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Two youth players during a game of football


Kids enjoy competition, and there’s no need to push them to win. But they might not be equipped to handle the ups and downs that come with it, especially when they're the ones losing. 

As an adult, it’s your job to be consistent in helping them navigate the bumpy road of competition. Look for chances to show them how to deal with hardship and frustration with dignity and respect.  

Coaches behave worst when they feel that the result is a reflection of them. It’s not.  

You aren’t the best coach in the world if your team wins. And you’re not the worst coach in the world if they lose. Once you get to grips with that concept, you can start doing valuable work with your players. 

Take time to think about your values and beliefs, both as an individual and as a club.  

Know what they are and no matter the situation, whether you’re winning or losing, you can go back to those values and beliefs as a map for how to act. 

When coaches tell children that the result isn’t important, it sends out the wrong message. 

The result matters to everybody involved. But the way the team and players behave during the game is the most important thing. If you do lose the game, try to not lose the lesson. 

Of course, it's disappointing if your team loses. But it's your job to act as a filter to help the children deal with their emotions. Instead of blaming, arguing or finding excuses, focus on the things you are in control of. 

Wear your feelings on your sleeve and the kids will pick up on that. They simply copy what the grown-ups do when the game is lost.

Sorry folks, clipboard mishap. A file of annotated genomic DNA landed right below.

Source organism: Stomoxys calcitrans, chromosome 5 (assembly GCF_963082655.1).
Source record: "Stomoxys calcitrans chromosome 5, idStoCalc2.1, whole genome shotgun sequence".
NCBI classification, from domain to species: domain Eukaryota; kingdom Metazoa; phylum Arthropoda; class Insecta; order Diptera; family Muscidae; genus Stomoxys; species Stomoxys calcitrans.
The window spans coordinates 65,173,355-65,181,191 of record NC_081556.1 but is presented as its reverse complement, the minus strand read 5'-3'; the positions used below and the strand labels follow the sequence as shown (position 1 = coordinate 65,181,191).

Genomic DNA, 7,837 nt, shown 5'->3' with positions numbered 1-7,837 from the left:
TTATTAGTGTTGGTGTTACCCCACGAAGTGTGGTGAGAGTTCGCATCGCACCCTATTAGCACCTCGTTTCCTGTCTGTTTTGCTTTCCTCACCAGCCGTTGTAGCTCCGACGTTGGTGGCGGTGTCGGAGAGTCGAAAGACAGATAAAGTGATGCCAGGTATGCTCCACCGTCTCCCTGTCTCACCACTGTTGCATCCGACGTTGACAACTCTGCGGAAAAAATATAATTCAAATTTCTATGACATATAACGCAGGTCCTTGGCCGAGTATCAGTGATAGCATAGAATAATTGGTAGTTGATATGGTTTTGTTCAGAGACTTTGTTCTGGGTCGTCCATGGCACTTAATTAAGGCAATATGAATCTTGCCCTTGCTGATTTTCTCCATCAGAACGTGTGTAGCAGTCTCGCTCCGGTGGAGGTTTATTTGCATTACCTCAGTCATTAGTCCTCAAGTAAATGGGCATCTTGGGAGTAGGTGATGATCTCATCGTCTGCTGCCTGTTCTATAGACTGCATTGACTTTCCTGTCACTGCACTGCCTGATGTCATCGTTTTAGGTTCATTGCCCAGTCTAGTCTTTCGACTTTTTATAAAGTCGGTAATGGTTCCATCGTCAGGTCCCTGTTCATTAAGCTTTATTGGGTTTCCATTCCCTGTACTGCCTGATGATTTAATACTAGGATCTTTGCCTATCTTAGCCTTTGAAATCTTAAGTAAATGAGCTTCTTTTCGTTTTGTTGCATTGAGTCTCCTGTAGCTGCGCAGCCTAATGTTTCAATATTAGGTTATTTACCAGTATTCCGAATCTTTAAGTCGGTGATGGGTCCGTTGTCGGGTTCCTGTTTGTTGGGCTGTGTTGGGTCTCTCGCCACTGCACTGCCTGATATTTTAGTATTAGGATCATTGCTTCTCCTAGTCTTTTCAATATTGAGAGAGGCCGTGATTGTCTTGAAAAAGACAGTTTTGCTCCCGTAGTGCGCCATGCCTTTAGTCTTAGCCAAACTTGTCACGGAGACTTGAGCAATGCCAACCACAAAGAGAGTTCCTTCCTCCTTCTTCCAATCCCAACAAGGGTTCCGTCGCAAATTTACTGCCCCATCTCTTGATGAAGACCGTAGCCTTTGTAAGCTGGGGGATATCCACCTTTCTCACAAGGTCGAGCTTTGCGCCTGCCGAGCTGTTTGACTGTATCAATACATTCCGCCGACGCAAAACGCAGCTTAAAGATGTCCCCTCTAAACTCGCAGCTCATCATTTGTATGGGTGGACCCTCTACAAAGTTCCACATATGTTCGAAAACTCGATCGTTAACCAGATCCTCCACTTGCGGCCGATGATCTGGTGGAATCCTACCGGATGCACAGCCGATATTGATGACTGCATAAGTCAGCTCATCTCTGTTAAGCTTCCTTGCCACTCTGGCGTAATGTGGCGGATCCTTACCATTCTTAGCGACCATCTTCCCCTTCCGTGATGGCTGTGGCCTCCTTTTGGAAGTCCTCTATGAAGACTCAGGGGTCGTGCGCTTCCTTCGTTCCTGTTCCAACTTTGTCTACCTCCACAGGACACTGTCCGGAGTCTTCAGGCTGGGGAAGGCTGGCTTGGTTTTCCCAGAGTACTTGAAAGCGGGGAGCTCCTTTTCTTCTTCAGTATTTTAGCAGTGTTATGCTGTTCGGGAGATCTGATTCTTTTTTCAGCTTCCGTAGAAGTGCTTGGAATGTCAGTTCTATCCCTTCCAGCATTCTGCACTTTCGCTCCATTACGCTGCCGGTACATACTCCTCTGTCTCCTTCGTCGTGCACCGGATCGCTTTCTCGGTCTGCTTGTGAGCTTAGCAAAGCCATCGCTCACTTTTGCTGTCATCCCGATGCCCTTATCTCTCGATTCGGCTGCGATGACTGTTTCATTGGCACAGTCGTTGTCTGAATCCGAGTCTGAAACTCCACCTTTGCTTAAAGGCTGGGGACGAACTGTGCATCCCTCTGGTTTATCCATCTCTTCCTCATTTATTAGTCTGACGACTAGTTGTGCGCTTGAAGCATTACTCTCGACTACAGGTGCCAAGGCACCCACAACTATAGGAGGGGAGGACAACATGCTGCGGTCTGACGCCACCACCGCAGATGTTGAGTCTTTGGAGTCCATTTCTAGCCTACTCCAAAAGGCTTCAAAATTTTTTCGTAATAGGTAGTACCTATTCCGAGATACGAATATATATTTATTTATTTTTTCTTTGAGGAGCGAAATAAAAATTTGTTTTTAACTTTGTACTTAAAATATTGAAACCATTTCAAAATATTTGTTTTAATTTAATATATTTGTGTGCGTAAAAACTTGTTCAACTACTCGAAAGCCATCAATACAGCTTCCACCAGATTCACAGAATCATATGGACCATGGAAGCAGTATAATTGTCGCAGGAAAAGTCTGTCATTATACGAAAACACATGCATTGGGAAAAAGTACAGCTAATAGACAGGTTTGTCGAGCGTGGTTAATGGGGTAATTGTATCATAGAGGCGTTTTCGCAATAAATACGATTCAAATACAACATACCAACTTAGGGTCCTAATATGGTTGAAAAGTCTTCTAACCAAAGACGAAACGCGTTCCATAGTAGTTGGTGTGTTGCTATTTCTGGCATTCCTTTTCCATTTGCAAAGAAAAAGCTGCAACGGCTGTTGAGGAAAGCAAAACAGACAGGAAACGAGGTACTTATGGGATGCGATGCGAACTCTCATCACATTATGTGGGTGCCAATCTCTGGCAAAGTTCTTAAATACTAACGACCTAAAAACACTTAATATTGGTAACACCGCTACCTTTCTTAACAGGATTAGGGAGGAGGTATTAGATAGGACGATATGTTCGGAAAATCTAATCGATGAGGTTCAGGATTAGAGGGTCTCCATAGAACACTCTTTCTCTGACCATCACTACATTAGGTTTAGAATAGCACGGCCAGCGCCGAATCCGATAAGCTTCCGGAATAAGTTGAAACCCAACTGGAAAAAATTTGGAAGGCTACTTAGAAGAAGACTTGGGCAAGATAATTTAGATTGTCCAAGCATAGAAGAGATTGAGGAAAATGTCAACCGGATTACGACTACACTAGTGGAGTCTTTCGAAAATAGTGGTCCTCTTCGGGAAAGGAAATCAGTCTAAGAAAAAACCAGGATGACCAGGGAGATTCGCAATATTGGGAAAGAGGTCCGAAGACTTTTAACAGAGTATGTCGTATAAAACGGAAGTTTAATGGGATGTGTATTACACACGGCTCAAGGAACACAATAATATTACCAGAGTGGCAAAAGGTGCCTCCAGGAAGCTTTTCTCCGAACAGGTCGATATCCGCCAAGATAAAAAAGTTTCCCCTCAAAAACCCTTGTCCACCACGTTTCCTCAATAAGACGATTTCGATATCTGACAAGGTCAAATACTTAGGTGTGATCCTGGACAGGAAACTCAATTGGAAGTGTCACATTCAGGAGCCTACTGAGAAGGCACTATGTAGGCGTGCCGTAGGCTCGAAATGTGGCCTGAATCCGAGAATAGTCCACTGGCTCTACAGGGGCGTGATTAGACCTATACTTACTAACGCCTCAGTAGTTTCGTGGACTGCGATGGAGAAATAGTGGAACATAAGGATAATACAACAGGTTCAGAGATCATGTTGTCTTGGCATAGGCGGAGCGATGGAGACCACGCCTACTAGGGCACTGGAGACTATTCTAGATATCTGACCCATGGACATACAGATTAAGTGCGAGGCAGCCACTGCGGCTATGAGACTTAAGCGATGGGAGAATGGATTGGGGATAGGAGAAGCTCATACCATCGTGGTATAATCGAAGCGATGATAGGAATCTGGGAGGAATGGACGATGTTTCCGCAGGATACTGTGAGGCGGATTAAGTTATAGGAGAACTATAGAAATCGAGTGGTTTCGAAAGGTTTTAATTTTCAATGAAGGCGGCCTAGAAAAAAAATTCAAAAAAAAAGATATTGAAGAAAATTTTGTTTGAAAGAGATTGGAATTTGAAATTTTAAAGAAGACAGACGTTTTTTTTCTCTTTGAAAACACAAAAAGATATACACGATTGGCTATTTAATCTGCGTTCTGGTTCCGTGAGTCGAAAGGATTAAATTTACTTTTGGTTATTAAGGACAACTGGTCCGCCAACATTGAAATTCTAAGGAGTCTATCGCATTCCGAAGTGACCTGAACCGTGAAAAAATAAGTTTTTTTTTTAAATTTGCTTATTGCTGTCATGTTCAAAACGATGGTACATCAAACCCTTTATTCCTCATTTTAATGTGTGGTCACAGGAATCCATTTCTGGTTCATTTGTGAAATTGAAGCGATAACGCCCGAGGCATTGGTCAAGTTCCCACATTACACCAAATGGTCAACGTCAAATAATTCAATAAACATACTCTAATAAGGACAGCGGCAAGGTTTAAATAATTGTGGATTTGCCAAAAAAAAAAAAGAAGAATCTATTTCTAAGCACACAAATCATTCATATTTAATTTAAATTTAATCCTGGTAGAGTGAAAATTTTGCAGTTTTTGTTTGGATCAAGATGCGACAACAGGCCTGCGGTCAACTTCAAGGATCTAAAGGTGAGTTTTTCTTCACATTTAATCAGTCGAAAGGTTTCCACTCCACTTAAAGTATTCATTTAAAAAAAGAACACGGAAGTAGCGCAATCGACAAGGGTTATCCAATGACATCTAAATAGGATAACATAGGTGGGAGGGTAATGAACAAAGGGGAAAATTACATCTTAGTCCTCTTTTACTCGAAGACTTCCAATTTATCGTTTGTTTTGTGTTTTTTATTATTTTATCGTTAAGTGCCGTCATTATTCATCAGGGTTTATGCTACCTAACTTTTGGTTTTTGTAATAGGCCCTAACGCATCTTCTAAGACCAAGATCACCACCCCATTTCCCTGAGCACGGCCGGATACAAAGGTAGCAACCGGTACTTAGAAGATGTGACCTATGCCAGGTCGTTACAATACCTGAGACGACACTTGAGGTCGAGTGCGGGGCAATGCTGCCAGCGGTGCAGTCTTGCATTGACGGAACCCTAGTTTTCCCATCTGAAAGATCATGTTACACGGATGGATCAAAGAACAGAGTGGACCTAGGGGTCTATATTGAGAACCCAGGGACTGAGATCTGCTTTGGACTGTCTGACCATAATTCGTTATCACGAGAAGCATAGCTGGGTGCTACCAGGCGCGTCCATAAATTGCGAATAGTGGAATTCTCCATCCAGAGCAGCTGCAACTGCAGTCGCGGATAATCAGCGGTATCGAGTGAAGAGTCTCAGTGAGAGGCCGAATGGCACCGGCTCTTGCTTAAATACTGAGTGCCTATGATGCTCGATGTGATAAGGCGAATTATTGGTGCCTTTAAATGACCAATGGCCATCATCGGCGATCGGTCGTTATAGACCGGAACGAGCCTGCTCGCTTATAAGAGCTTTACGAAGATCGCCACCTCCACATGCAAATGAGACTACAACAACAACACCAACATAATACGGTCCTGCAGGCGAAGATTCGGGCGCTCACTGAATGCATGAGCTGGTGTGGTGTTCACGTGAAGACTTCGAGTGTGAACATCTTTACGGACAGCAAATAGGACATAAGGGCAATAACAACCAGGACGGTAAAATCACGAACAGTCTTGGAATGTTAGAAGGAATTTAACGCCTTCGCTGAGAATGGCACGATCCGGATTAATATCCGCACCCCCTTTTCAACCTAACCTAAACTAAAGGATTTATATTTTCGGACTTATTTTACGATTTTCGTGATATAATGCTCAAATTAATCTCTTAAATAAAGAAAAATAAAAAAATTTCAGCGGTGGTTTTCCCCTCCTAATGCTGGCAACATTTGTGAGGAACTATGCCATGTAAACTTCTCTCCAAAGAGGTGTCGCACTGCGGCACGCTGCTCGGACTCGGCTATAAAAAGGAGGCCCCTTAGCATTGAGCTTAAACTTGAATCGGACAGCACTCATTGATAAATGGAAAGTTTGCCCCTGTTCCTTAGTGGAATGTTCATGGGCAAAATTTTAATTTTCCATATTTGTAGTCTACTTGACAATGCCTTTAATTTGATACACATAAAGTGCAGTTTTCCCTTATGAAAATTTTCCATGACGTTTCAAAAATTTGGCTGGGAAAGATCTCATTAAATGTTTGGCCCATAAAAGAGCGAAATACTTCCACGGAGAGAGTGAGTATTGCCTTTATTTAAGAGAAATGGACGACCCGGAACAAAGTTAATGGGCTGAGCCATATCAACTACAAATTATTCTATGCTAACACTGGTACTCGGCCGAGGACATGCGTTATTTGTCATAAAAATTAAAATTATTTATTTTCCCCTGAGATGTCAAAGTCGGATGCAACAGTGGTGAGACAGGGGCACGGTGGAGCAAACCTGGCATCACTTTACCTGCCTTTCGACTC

Maybe your team reacted well to adversity. Perhaps they never gave up in a tight game. Or the players consistently behaved in the right way. Having the right attitude is as much of a win as winning the game 3-0. 

Instil winning behaviours that reflect your team's philosophy and values, and your players can come back to them in any situation.  

A great question for coaches is, “Tell me where your team started and where they are now. But don’t tell me any of the results in between.” This is a critical measure of development.  

If you adopt this attitude, you’ll find that results improve. All the good work is being done during the process. 

8. Understand the importance of winning with dignity and respect 

Winning with the right attitude is just as important as losing with it. 

We should encourage all our young players to be real competitors and warriors. At the same time, they must handle both winning and losing with dignity, respect and humility. 

9. Recognise that you’re not Mourinho or Conte

It can be dangerous to mimic the behaviours displayed by role models at the top of the game. Think about the domain that they’re working in. One bad result and they could lose their job.  

But you won’t say goodbye to your position as the local under-8s coach because you lose a match. As a coach of young children, you require a totally different attitude to those whose whole lives depend on the result. 


Think you know the essentials to helping players handle winning and losing? Take the quiz:

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